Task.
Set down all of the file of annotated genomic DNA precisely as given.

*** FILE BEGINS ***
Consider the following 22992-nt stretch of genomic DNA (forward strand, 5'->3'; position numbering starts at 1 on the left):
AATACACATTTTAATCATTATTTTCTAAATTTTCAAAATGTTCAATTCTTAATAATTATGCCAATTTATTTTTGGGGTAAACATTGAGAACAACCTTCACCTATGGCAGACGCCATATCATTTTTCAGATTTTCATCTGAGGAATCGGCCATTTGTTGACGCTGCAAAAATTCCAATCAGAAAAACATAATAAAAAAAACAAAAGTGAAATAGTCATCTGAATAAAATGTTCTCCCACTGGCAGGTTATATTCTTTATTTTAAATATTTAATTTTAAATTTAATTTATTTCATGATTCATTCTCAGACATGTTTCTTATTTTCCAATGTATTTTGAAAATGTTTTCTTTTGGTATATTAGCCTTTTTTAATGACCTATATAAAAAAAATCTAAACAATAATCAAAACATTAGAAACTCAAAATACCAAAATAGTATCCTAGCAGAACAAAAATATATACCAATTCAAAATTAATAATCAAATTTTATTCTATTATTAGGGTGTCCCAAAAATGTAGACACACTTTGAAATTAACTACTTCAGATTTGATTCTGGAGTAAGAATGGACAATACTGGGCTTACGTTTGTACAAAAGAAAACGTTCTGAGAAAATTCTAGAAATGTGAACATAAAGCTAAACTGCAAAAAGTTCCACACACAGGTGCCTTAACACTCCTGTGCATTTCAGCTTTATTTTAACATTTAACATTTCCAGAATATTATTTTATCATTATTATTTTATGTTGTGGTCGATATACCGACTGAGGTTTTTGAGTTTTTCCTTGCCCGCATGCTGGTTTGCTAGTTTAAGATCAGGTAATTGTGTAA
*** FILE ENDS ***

Consider the following 22992-nt stretch of genomic DNA (forward strand, 5'->3'; position numbering starts at 1 on the left):
AATACACATTTTAATCATTATTTTCTAAATTTTCAAAATGTTCAATTCTTAATAATTATGCCAATTTATTTTTGGGGTAAACATTGAGAACAACCTTCACCTATGGCAGACGCCATATCATTTTTCAGATTTTCATCTGAGGAATCGGCCATTTGTTGACGCTGCAAAAATTCCAATCAGAAAAACATAATAAAAAAAACAAAAGTGAAATAGTCATCTGAATAAAATGTTCTCCCACTGGCAGGTTATATTCTTTATTTTAAATATTTAATTTTAAATTTAATTTATTTCATGATTCATTCTCAGACATGTTTCTTATTTTCCAATGTATTTTGAAAATGTTTTCTTTTGGTATATTAGCCTTTTTTAATGACCTATATAAAAAAAATCTAAACAATAATCAAAACATTAGAAACTCAAAATACCAAAATAGTATCCTAGCAGAACAAAAATATATACCAATTCAAAATTAATAATCAAATTTTATTCTATTATTAGGGTGTCCCAAAAATGTAGACACACTTTGAAATTAACTACTTCAGATTTGATTCTGGAGTAAGAATGGACAATACTGGGCTTACGTTTGTACAAAAGAAAACGTTCTGAGAAAATTCTAGAAATGTGAACATAAAGCTAAACTGCAAAAAGTTCCACACACAGGTGCCTTAACACTCCTGTGCATTTCAGCTTTATTTTAACATTTAACATTTCCAGAATATTATTTTATCATTATTATTTTATGTTGTGGTCGATATACCGACTGAGGTTTTTGAGTTTTTCCTTGCCCGCATGCTGGTTTGCTAGTTTAAGATCAGGTAATTGTGTAA